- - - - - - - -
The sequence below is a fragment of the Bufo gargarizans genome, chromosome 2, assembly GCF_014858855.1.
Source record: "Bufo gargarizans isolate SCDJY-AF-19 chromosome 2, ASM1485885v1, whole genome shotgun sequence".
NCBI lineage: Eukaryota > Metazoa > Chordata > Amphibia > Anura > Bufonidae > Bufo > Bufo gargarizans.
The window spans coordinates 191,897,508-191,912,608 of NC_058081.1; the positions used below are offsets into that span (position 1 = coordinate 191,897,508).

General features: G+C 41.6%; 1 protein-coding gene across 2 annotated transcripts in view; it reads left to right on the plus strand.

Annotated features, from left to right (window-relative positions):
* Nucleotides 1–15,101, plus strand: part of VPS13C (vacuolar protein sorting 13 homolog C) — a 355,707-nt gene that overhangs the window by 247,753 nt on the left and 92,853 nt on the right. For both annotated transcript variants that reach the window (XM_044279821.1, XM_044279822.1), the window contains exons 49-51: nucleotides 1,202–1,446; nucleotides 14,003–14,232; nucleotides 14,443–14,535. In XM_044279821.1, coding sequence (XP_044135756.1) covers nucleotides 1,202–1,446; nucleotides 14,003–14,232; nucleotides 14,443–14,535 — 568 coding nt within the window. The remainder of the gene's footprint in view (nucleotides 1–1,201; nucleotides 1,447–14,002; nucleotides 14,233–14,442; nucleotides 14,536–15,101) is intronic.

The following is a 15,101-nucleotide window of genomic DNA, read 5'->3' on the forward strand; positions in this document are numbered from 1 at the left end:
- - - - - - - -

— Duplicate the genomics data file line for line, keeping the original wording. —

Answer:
The sequence below is a fragment of the Bufo gargarizans genome, chromosome 2, assembly GCF_014858855.1.
Source record: "Bufo gargarizans isolate SCDJY-AF-19 chromosome 2, ASM1485885v1, whole genome shotgun sequence".
NCBI lineage: Eukaryota > Metazoa > Chordata > Amphibia > Anura > Bufonidae > Bufo > Bufo gargarizans.
The window spans coordinates 191,897,508-191,912,608 of NC_058081.1; the positions used below are offsets into that span (position 1 = coordinate 191,897,508).

General features: G+C 41.6%; 1 protein-coding gene across 2 annotated transcripts in view; it reads left to right on the plus strand.

Annotated features, from left to right (window-relative positions):
* Nucleotides 1–15,101, plus strand: part of VPS13C (vacuolar protein sorting 13 homolog C) — a 355,707-nt gene that overhangs the window by 247,753 nt on the left and 92,853 nt on the right. For both annotated transcript variants that reach the window (XM_044279821.1, XM_044279822.1), the window contains exons 49-51: nucleotides 1,202–1,446; nucleotides 14,003–14,232; nucleotides 14,443–14,535. In XM_044279821.1, coding sequence (XP_044135756.1) covers nucleotides 1,202–1,446; nucleotides 14,003–14,232; nucleotides 14,443–14,535 — 568 coding nt within the window. The remainder of the gene's footprint in view (nucleotides 1–1,201; nucleotides 1,447–14,002; nucleotides 14,233–14,442; nucleotides 14,536–15,101) is intronic.

The following is a 15,101-nucleotide window of genomic DNA, read 5'->3' on the forward strand; positions in this document are numbered from 1 at the left end: